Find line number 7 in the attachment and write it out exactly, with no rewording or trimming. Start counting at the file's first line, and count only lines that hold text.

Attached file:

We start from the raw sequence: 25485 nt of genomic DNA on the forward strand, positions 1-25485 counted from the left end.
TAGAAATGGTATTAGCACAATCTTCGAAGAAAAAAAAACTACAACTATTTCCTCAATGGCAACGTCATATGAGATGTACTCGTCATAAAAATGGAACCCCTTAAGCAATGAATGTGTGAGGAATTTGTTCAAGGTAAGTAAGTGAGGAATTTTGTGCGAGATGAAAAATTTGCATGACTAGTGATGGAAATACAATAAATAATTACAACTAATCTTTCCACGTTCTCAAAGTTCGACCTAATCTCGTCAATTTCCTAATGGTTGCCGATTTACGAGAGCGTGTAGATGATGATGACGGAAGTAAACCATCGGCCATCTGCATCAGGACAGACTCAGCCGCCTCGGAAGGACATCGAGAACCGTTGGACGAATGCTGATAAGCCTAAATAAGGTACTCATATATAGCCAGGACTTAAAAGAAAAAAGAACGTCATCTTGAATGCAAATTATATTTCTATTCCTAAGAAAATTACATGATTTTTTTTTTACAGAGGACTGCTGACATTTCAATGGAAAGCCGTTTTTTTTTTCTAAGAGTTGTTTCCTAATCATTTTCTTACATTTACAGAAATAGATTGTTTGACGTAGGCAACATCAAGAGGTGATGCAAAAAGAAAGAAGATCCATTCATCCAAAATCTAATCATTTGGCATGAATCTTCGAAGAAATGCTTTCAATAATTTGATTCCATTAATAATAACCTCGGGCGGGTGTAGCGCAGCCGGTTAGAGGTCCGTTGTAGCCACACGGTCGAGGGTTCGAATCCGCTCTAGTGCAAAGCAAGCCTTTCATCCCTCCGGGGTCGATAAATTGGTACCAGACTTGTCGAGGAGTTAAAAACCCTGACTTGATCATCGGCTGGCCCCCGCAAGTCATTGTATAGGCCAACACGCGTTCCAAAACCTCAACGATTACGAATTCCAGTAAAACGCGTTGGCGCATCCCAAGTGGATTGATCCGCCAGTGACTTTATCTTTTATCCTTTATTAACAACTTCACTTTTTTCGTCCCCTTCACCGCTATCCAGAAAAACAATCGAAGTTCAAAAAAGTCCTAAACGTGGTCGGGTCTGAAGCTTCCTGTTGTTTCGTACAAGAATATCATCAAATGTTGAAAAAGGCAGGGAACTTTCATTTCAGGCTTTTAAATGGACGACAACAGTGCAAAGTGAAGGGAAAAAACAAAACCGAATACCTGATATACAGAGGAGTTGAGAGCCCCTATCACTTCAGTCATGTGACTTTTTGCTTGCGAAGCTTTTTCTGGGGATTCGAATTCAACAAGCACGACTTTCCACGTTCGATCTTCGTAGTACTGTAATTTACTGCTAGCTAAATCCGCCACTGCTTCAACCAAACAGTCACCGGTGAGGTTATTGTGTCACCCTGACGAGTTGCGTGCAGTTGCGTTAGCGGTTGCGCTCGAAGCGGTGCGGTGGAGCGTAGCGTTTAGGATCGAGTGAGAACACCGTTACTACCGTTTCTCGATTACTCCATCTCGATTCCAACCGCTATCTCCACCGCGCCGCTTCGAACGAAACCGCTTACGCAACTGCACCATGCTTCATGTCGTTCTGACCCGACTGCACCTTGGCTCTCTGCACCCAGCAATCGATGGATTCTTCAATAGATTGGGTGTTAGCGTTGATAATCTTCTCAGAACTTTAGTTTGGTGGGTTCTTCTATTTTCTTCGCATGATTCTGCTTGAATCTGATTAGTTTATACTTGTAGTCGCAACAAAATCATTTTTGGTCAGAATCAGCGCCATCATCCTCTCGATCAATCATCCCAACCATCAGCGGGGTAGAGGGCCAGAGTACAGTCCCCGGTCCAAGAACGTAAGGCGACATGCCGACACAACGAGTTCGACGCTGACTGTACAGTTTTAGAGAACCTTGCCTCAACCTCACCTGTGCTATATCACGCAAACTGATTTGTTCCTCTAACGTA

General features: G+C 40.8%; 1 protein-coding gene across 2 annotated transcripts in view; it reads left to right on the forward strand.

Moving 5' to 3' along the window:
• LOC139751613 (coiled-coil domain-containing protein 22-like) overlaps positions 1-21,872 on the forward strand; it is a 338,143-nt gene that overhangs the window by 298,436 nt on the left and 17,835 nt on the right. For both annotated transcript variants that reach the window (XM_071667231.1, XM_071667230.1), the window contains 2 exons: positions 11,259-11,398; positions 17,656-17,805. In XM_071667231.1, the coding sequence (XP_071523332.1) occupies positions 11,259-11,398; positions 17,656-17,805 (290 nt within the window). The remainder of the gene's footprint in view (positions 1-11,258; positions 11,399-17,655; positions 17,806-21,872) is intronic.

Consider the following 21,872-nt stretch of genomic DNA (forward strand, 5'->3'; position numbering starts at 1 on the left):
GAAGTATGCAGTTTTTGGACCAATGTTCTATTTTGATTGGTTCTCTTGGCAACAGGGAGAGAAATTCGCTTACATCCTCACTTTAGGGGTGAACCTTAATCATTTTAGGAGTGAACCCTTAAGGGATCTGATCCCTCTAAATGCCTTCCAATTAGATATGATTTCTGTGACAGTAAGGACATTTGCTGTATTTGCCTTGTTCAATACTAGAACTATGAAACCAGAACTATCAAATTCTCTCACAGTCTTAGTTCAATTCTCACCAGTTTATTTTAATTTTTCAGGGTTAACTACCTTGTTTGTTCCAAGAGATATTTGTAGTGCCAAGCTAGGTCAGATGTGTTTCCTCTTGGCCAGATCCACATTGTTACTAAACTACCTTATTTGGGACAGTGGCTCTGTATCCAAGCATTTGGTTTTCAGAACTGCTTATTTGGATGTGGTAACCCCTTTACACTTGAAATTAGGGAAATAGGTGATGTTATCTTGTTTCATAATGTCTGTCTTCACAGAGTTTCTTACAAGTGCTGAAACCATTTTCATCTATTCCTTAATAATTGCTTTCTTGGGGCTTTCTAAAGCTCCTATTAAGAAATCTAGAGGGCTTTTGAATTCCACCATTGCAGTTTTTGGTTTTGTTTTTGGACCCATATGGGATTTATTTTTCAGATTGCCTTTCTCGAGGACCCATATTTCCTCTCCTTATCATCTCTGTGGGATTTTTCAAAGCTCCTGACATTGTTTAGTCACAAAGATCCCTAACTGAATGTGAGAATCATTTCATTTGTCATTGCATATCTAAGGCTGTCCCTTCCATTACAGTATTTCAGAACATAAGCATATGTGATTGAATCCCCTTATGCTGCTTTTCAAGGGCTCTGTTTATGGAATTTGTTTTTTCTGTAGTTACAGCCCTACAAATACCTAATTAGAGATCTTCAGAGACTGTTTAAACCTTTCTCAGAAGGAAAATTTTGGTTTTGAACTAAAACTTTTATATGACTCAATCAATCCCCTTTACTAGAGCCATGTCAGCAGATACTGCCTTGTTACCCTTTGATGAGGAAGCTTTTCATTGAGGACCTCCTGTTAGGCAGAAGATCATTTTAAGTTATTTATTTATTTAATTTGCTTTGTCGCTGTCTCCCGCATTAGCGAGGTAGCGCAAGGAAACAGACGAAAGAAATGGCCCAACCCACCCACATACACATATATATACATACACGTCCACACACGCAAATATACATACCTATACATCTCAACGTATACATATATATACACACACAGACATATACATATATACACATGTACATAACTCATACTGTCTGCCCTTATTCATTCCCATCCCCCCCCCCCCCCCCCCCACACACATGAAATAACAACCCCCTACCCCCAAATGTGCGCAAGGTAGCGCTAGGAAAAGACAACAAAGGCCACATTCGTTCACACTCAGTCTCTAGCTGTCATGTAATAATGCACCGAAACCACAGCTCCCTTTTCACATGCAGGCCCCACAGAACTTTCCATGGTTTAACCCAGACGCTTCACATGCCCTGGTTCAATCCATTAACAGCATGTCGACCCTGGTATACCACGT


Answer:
GAAGTATGCAGTTTTTGGACCAATGTTCTATTTTGATTGGTTCTCTTGGCAACAGGGAGAGAAATTCGCTTACATCCTCACTTTAGGGGTGAACCTTAATCATTTTAGGAGTGAACCCTTAAGGGATCTGATCCCTCTAAATGCCTTCCAATTAGATATGATTTCTGTGACAGTAAGGACATTTGCTGTATTTGCCTTGTTCAATACTAGAACTATGAAACCAGAACTATCAAATTCTCTCACAGTCTTAGTTCAATTCTCACCAGTTTATTTTAATTTTTCAGGGTTAACTACCTTGTTTGTTCCAAGAGATATTTGTAGTGCCAAGCTAGGTCAGATGTGTTTCCTCTTGGCCAGATCCACATTGTTACTAAACTACCTTATTTGGGACAGTGGCTCTGTATCCAAGCATTTGGTTTTCAGAACTGCTTATTTGGATGTGGTAACCCCTTTACACTTGAAATTAGGGAAATAGGTGATGTTATCTTGTTTCATAATGTCTGTCTTCACAGAGTTTCTTACAAGTGCTGAAACCATTTTCATCTATTCCTTAATAATTGCTTTCTTGGGGCTTTCTAAAGCTCCTATTAAGAAATCTAGAGGGCTTTTGAATTCCACCATTGCAGTTTTTGGTTTTGTTTTTGGACCCATATGGGATTTATTTTTCAGATTGCCTTTCTCGAGGACCCATATTTCCTCTCCTTATCATCTCTGTGGGATTTTTCAAAGCTCCTGACATTGTTTAGTCACAAAGATCCCTAACTGAATGTGAGAATCATTTCATTTGTCATTGCATATCTAAGGCTGTCCCTTCCATTACAGTATTTCAGAACATAAGCATATGTGATTGAATCCCCTTATGCTGCTTTTCAAGGGCTCTGTTTATGGAATTTGTTTTTTCTGTAGTTACAGCCCTACAAATACCTAATTAGAGATCTTCAGAGACTGTTTAAACCTTTCTCAGAAGGAAAATTTTGGTTTTGAACTAAAACTTTTATATGACTCAATCAATCCCCTTTACTAGAGCCATGTCAGCAGATACTGCCTTGTTACCCTTTGATGAGGAAGCTTTTCATTGAGGACCTCCTGTTAGGCAGAAGATCATTTTAAGTTATTTATTTATTTAATTTGCTTTGTCGCTGTCTCCCGCATTAGCGAGGTAGCGCAAGGAAACAGACGAAAGAAATGGCCCAACCCACCCACATACACATATATATACATACACGTCCACACACGCAAATATACATACCTATACATCTCAACGTATACATATATATACACACACAGACATATACATATATACACATGTACATAACTCATACTGTCTGCCCTTATTCATTCCCATCCCCCCCCCCCCCCCCCCCACACACATGAAATAACAACCCCCTACCCCCAAATGTGCGCAAGGTAGCGCTAGGAAAAGACAACAAAGGCCACATTCGTTCACACTCAGTCTCTAGCTGTCATGTAATAATGCACCGAAACCACAGCTCCCTTTTCACATGCAGGCCCCACAGAACTTTCCATGGTTTAACCCAGACGCTTCACATGCCCTGGTTCAATCCATTAACAGCATGTCGACCCTGGTATACCACGT